TABLE I______________________________________Substance        Formula    Molecular Weight______________________________________β-d-Allose  C6 H12 O6                       180.16β-l-Allose  C6 H12 O6                       180.16β-d-Altrose C6 H12 O6                       180.16β-l-Altrose C6 H12 O6                       180.16β-d-Fructose            C6 H12 O6                       180.16α-l-Fucose C6 H12 O5                       164.16α-d-Galactose            C6 H12 O6                       180.16β-d-Galactose            C6 H12 O6                       180.16α-d-α-Galaheptose, H2 O            C7 H14 O7                       210.20β-d-β-Galaheptose            C7 H14 O7                       210.18β-d-α-Glucoheptose            C7 H14 O7                       210.18d-β-Glucoheptose            C7 H14 O7                       210.18α-d-Glucomethylose            C6 H12 O5                       164.16α-d-Glucose            C6 H12 O6                       180.16β-d-Glucose C6 H12 O6                       180.16α-d-α-Guloheptose            C7 H14 O7                       210.18α-d-β-Guloheptose            C7 H14 O7                       210.18α-Lactose, H2 O            C12 H24 O12                       360.31β-Lactose   C12 H22 O11                       342.30α-d-Lyxose C5 H10 O5                       150.13β-d-Lyxose  C5 H10 O5                       150.13β-Maltose, H2 O            C12 H22 O11                       342.31α-d-α-Mannoheptose, H2 O            C7 H14 O7                       210.20β-d-α-Mannoheptose, H2 O            C7 H14 O7                       210.20α-d-β-Mannoheptose, H2 O            C7 H14 O7                       210.20α-d-Mannose            C6 H12 O6                       180.16β-d-Mannose C6 H12 O6                       180.16β-Melibiose, 2 H2 O            C12 H22 O11                       342.33β-Neolactose            C12 H22 O11                       342.30α-l-Rhamnose, H2 O            C6 H12 O5                       164.17β-l-Rhamnose            C6 H12 O5                       164.16d-Ribose         C5 H10 O5                       150.13l-Sorbose        C6 H12 O6                       180.16Sucrose          C12 H22 O11                       342.30α-d-Tabose C6 H12 O6                       180.16β-d-Tabose  C6 H12 O6                       180.16α-d-Xylose C5 H10 O5                       150.13______________________________________

Other sugars can be successfully employed for purposes of the present invention.

The sugars disclosed herein, as well as other carbohydrates, may be obtained from the raw biomass material and used directly as fuel in an impure form, e.g., other biomass material such as amino acids and fatty acids, will also be included and combusted. However, standard methods well known in the art may be employed to obtain carbohydrates without these raw biomass impurities. For example, sucrose is obtained from sugar cane and sugar beets. To obtain sucrose from sugar cane, the cane is first crushed to squeeze out the sugar-bearing juice. The dark juice is then neutralized with lime, filtered, concentrated, crystallized, and centrifuged to produce raw sugar which averages more than 97% sucrose. Further refining produces the common white sugar which is 99.96% sucrose. Sucrose from sugar beets is obtained by counter-current extraction from beet slices.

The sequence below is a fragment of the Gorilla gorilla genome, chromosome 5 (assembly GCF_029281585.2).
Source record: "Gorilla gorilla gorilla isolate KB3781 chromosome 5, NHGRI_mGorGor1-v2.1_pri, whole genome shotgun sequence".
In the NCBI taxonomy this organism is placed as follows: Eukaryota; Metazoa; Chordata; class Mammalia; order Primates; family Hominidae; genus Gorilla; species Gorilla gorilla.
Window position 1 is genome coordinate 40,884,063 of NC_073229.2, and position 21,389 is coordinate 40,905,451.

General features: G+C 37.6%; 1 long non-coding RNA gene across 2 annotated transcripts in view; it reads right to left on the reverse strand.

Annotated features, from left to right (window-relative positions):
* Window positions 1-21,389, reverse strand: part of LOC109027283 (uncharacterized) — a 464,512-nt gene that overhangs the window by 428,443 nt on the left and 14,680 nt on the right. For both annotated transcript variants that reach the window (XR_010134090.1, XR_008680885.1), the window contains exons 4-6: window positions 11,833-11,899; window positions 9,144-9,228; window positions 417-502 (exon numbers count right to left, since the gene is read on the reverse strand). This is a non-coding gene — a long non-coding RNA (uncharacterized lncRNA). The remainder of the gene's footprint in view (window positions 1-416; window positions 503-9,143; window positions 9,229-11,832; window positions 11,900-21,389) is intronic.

It is known that a mixture of more than one sugar reduces the crystallization of a sugar solution, and increases the total concentration of the solubilized sugar. For this reason, it is particularly suitable for purposes of the present invention to include more than one sugar in the fuel mixture. Here the occurrence of invert sugar, a glucose-fructose mixture, produced in nature by the same plants that produce sucrose, or derivable from the latter by enzymatic or chemical hydrolysis, is important.

Although water-soluble sugars are the preferred carbohydrates, other non-soluble carbohydrates can be hydrolyzed to yield water-soluble products suitable as fuel components. Cellulose, the most abundant polysaccharide, constitutes approximately one-third the weight of annual plants and one-half the weight of perennial plants, and is made of β-D-glycopyranosyl units joined uniformly by (1-→-4)-links. However, cellulose is not water-soluble. Under acidic conditions (e.g., concentrated sulfuric acid treatment), the β-D-glycopyranosidic bonds are hydrolyzed to yield D-glucose, which is water-soluble.

It has been determined that, in a solution of carbohydrate and water, the carbohydrate concentration must be greater than 23% by weight in order to sustain combustion at 500° C. A temperature of 500° C. is necessary to prevent the formation of caramelized sugar on the interior furnace walls of an unmodified furnace. The minimum sugar concentration of 23% is determined as follows:

A carbohydrate solution, where the carbohydrate is represented as (CH2 O)x, containing 1 g of carbohydrate and 4 g of water consumes on combustion 1.066 g of oxygen (in 5.088 g of atmosphere containing 4.022 g of other constituents). The combustion yields carbon dioxide and water as shown in the following equation,

CH2 O+O2 →CO2 +H2 O